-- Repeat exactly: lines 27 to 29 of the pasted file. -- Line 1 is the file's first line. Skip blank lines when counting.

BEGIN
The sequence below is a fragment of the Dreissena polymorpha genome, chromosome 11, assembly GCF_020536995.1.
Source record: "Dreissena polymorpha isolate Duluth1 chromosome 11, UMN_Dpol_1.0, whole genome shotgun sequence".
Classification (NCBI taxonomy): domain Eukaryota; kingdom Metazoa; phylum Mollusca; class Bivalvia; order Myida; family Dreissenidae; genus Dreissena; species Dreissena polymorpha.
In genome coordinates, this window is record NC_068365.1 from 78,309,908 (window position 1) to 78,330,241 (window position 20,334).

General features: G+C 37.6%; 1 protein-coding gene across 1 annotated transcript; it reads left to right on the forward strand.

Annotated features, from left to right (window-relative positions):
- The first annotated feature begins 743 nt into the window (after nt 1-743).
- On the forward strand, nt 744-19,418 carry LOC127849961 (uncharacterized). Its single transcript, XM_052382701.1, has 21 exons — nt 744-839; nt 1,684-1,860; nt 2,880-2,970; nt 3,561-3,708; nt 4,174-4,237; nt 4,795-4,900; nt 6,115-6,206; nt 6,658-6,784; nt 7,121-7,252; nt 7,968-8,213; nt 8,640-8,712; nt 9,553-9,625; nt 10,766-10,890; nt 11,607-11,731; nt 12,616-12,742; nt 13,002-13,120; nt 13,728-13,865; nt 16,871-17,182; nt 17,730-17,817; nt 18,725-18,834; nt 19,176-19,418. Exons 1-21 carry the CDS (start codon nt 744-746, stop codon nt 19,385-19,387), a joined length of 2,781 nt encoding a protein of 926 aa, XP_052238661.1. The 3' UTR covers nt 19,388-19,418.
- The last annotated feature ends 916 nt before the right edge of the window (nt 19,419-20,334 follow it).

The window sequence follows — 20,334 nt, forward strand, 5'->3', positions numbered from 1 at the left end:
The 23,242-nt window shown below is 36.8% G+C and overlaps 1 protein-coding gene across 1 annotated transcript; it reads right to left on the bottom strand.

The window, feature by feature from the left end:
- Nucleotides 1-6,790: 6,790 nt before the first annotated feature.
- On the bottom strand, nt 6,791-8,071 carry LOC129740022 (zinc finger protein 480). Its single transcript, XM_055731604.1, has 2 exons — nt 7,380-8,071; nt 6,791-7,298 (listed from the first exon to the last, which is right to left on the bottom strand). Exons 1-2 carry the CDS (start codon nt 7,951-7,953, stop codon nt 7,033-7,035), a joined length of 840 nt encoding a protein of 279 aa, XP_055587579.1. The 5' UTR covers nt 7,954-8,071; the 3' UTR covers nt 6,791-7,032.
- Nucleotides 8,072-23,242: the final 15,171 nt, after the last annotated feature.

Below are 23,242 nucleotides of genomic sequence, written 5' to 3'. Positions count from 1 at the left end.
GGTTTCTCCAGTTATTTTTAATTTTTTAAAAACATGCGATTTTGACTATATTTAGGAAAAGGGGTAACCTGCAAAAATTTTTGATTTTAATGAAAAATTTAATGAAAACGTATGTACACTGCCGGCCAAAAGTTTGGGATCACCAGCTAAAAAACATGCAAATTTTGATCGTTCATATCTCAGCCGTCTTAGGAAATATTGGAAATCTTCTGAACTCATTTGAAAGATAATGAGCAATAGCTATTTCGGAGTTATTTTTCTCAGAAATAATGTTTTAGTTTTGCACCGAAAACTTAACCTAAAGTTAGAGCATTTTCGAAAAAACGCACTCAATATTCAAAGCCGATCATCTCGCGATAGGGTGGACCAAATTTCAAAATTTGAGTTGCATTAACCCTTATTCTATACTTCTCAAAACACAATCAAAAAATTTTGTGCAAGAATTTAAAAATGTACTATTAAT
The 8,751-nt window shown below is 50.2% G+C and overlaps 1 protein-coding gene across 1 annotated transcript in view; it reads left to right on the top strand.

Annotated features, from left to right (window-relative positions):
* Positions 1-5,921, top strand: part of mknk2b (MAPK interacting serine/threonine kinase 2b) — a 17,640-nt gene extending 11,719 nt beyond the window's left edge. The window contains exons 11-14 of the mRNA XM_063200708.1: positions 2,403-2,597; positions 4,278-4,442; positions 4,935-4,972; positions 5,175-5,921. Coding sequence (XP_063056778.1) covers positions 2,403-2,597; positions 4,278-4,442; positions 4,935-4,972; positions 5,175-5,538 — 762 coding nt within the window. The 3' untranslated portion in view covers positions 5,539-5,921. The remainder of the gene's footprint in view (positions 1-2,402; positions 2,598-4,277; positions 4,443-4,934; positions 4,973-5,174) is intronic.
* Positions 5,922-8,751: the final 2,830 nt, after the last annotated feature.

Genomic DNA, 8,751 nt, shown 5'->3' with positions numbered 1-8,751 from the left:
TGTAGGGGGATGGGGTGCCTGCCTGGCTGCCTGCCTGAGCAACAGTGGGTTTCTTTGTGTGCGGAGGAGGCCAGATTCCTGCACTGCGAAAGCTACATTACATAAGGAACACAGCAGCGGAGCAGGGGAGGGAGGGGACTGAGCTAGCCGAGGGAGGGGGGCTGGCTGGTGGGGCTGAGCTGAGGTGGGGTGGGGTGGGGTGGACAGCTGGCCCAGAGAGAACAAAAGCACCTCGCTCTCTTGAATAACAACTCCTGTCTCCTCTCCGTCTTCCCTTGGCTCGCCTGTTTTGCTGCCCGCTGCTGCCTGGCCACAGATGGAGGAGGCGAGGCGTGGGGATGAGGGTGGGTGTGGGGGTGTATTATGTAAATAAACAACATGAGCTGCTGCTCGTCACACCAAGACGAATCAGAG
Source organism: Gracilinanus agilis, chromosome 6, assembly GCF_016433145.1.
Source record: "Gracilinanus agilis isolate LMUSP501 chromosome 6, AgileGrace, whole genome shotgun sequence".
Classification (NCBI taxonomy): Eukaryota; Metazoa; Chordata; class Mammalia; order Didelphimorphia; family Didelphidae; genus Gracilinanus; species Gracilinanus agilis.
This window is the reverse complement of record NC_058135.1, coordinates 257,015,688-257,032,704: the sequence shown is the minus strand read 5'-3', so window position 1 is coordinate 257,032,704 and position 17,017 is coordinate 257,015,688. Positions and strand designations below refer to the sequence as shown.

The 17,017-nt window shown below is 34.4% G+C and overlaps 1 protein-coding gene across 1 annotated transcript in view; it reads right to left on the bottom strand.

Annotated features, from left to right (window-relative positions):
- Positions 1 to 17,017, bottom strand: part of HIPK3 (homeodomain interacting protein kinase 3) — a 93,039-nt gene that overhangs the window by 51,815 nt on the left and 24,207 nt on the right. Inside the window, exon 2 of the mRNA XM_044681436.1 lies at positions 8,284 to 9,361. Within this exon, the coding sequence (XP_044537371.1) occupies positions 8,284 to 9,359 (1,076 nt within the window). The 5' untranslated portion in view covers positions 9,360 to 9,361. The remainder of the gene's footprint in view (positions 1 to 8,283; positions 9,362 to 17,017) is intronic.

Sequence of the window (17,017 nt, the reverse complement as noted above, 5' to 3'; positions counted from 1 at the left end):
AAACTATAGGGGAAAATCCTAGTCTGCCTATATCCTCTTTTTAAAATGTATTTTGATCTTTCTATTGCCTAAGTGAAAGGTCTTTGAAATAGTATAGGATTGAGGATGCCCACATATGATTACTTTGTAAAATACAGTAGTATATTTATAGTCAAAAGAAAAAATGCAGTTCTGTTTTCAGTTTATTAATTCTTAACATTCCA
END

This window is the reverse complement of record NC_058135.1, coordinates 257,015,688-257,032,704: the sequence shown is the minus strand read 5'-3', so window position 1 is coordinate 257,032,704 and position 17,017 is coordinate 257,015,688. Positions and strand designations below refer to the sequence as shown.

The 17,017-nt window shown below is 34.4% G+C and overlaps 1 protein-coding gene across 1 annotated transcript in view; it reads right to left on the bottom strand.

Annotated features, from left to right (window-relative positions):